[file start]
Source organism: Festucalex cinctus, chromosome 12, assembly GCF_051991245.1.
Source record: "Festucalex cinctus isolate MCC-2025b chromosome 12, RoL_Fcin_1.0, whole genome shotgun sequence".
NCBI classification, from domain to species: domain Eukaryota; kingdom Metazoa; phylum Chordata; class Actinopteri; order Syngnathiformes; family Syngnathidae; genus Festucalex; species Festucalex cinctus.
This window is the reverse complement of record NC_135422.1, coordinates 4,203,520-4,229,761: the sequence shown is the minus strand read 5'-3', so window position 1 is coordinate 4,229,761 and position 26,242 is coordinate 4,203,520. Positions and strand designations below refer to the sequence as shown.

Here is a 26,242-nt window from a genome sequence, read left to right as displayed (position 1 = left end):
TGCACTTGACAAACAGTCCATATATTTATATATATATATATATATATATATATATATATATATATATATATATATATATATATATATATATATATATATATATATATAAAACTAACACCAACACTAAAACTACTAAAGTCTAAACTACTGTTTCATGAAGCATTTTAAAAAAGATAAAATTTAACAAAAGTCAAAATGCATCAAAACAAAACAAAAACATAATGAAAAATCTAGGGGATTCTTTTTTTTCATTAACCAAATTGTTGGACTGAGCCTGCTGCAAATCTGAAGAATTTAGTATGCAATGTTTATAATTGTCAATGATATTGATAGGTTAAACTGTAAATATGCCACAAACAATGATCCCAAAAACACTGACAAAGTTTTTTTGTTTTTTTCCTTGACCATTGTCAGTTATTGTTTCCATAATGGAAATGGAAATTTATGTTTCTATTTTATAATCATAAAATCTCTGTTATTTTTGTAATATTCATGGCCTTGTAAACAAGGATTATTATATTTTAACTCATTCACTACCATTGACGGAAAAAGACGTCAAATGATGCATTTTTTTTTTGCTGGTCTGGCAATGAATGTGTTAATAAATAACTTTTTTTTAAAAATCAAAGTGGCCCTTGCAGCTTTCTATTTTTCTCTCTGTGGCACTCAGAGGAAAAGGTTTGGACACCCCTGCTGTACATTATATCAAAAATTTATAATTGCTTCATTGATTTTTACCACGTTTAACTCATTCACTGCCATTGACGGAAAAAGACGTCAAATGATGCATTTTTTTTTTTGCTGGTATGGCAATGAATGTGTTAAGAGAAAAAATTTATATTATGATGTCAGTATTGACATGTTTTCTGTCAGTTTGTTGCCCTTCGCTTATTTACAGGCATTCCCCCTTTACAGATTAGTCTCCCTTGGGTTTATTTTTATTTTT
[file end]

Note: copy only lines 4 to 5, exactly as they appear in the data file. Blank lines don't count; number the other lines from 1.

This window is the reverse complement of record NC_135422.1, coordinates 4,203,520-4,229,761: the sequence shown is the minus strand read 5'-3', so window position 1 is coordinate 4,229,761 and position 26,242 is coordinate 4,203,520. Positions and strand designations below refer to the sequence as shown.

Here is a 26,242-nt window from a genome sequence, read left to right as displayed (position 1 = left end):